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Nursing home abuse comes in many forms. Abuse that does not directly result in physical injury, like emotional and psychological abuse, can sometimes be more dangerous than physical and sexual abuse because it can go undetected for years. Mental abuse wears down the victim through continued belittling, isolation, and emotional manipulation.

In a nursing home setting, residents are largely helpless and completely dependent on their caretakers. When mental abuse occurs, residents might be unwilling or unable to seek help and instead, live with the abuse because they have no other choice. If you suspect your loved one is facing mental abuse, be an advocate for him or her and speak up about your concerns. When your loved one’s facility does not protect him or her from harm, that job can fall on you.


Mental abuse controls and confines victims through psychological and emotional manipulation. Tearing down a victim’s self esteem is a primary effect of mental abuse. Examples of mental abuse include:

  • Using foul or abusive language with a victim;
  • Isolating a victim from others in the facility;
  • Calling the victim demeaning names;
  • Telling the victim that his or her concerns are not real and that he or she is not being abused;
  • Threatening the victim with specific repercussions for failing to comply with the abuser’s requests; and
  • Humiliating the victim.

Specific ways mental abuse can occur in a nursing home setting include:

  • Telling a victim that he or she is a burden on the facility or his or her family;
  • Threatening to withhold food, water, or medication if the victim does not comply with the caretaker’s requests;
  • Treating the victim like he or she is a young child;
  • Isolating a victim by keeping him or her out of social activities with other residents; and
  • Regularly discussing death, particularly in the context of the victim’s own death.


Mental abuse can make a victim question whether his or her experiences are real and valid. He or she might express feelings of self-doubt, become hyper vigilant, or become aggressive in an attempt to protect him- or herself from further abuse. Other ways mental abuse can change victims include:

  • Causing them to become socially withdrawn;
  • Causing them to become complacent and passive;
  • Making them emotionally unstable, which can be expressed as mood swings and frequent crying; and
  • Making them feel guilty or ashamed about receiving nursing home care or other “wrongs” discussed by the caretaker.

Long-term effects of mental abuse include:

  • Depression;
  • Sleep disturbances;
  • A worsened physical health condition;
  • Physical pain;
  • Suicidal thoughts;
  • Substance abuse;
  • Dependence on the abusive party; and
  • Emotional instability.

Mental health and physical health do affect each other, and an individual who is suffering from mental abuse can additionally suffer from worsened physical ailments. An individual might also self-harm as a way to cope with mental abuse, which can be severely detrimental to his or her physical health.


If your loved one is being mentally abused by his or her caregivers, you have the responsibility to get him or her out of that environment and into a new facility where he or she is safe from harm. Regardless of whether you choose to file a nursing home abuse claim or the result of your claim, protect your loved one by moving him our her away from the abuse.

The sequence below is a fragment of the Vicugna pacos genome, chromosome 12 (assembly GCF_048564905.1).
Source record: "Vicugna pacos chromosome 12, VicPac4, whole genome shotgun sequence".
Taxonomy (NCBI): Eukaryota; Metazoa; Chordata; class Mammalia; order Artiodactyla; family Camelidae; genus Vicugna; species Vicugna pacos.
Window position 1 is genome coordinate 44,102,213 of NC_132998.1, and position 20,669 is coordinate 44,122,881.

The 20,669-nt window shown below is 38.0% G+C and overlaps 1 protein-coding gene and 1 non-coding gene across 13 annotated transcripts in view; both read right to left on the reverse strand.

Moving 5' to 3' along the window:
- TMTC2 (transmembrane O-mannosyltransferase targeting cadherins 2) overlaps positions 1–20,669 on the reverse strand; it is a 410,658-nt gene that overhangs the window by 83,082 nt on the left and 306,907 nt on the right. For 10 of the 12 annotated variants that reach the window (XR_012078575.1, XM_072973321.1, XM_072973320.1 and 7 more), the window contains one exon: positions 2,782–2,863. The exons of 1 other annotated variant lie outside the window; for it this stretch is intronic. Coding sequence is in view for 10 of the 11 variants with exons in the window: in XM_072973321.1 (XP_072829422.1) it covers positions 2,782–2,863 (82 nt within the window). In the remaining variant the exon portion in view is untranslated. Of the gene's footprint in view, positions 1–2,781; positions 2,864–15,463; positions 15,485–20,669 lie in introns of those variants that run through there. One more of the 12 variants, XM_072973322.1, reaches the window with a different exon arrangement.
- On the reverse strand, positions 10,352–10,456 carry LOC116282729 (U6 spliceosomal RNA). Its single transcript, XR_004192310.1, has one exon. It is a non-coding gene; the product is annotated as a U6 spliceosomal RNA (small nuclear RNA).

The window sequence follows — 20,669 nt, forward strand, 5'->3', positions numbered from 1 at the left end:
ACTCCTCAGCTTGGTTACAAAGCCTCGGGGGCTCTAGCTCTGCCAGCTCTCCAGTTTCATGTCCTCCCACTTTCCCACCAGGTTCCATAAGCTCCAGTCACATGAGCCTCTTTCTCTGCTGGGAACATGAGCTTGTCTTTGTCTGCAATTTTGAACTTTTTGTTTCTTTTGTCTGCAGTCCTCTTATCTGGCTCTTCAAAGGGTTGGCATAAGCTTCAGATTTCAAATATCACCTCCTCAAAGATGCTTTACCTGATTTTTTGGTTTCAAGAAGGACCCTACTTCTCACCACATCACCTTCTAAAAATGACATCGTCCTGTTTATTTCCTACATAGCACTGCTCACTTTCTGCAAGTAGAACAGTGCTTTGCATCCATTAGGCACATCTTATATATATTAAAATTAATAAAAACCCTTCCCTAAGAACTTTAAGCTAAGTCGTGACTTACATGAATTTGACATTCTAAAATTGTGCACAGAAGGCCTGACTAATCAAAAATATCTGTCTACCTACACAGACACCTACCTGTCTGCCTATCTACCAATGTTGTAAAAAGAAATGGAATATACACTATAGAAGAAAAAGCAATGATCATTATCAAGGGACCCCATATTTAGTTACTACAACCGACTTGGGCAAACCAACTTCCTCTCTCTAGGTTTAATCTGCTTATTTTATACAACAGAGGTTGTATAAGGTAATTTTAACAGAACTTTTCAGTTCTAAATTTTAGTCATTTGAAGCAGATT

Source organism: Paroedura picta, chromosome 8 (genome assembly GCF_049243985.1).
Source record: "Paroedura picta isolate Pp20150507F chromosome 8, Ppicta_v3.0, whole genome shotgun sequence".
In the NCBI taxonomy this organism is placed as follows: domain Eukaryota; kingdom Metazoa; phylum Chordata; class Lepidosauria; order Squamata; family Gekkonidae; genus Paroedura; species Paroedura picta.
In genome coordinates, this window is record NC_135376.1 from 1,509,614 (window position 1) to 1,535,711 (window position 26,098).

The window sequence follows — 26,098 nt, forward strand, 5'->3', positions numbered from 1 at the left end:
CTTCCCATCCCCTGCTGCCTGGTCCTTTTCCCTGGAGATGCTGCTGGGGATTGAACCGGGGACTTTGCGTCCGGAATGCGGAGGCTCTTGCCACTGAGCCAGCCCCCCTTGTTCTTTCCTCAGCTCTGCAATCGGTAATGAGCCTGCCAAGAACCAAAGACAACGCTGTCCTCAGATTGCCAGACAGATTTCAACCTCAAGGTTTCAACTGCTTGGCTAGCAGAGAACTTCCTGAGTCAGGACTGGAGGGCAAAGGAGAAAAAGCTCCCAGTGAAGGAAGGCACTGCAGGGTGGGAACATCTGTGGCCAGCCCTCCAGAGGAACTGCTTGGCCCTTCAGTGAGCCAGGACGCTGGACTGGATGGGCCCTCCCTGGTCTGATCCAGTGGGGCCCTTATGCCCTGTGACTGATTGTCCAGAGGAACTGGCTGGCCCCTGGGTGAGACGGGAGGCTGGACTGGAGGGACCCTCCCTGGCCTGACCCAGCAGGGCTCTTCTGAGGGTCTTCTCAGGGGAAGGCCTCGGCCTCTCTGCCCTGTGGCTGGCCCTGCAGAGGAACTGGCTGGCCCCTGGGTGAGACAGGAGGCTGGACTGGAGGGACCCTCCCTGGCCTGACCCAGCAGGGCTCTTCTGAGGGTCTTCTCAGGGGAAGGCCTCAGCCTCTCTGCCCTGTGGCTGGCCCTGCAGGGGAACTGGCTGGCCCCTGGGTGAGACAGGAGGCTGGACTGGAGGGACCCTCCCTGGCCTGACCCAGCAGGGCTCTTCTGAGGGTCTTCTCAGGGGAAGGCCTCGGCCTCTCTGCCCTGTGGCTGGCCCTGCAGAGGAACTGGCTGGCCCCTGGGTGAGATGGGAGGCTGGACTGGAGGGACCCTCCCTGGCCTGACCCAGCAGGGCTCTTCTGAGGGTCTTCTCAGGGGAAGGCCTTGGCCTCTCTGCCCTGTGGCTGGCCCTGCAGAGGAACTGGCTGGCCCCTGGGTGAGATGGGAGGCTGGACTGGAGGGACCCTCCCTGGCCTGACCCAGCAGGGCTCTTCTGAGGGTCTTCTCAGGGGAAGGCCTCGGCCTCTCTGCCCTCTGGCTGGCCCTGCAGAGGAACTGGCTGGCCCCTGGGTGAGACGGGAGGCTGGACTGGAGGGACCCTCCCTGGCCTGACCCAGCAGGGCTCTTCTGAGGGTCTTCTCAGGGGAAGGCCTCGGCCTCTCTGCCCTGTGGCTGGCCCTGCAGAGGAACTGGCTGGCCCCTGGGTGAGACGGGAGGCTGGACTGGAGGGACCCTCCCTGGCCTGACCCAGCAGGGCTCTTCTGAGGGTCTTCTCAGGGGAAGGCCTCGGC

After ensuring your loved one’s safety, report the abuse to the Minnesota Department of Health Adult Abuse Reporting Center. The Department of Health will investigate your report and if necessary, take action to protect the other residents in the facility and prevent further abuse. A record of your report will also be an important piece of evidence to support your claim.

Through a nursing home abuse claim, you may recover compensation for the following damages:

  • Your loved one’s medical expenses related to the abuse;
  • The cost of moving your loved one to a new facility;
  • Any additional expenses related to your loved one’s experience with the abuse, such as the cost of psychological counseling for him or her; and
  • Punitive damages for the facility’s violations of your loved one’s rights.

If the abuse leads to your loved one’s death, you may file a wrongful death claim to pursue compensation for damages related to the death, such as your loved one’s funeral expenses.

Proving that mental abuse occurred can be difficult, but it is not impossible. Evidence you can use to support your claim can include:

  • Documentation from your loved one’s counselor discussing the psychological effects of the abuse;
  • Your loved one’s medical bills for medical care received related to the physical effects of mental abuse;
  • Testimonies from other staff members, other residents, and any additional parties who witnessed the abuse; and
  • Documentation of any policies your loved one faced, either institutional or imposed individually by his or her caretaker, that limited his or her freedom to live safely, treated him or her without dignity, violated his or her right to privacy, limited his or her access to information about the facility or his or her own medical care, or created a culture where residents were afraid to speak up about their experiences for fear of retaliation.


If your loved one’s health worsened because of the mental abuse he or she faced in a nursing home, you have the right and the responsibility to act on his or her behalf to seek compensation for all damages related to the abuse. Invest in your loved one’s case by working with an experienced mental abuse in nursing home attorney who can give the case the time and dedication it needs. Contact our team at Kosieradzki Smith Law Firm LLC today to schedule your free consultation in our office.


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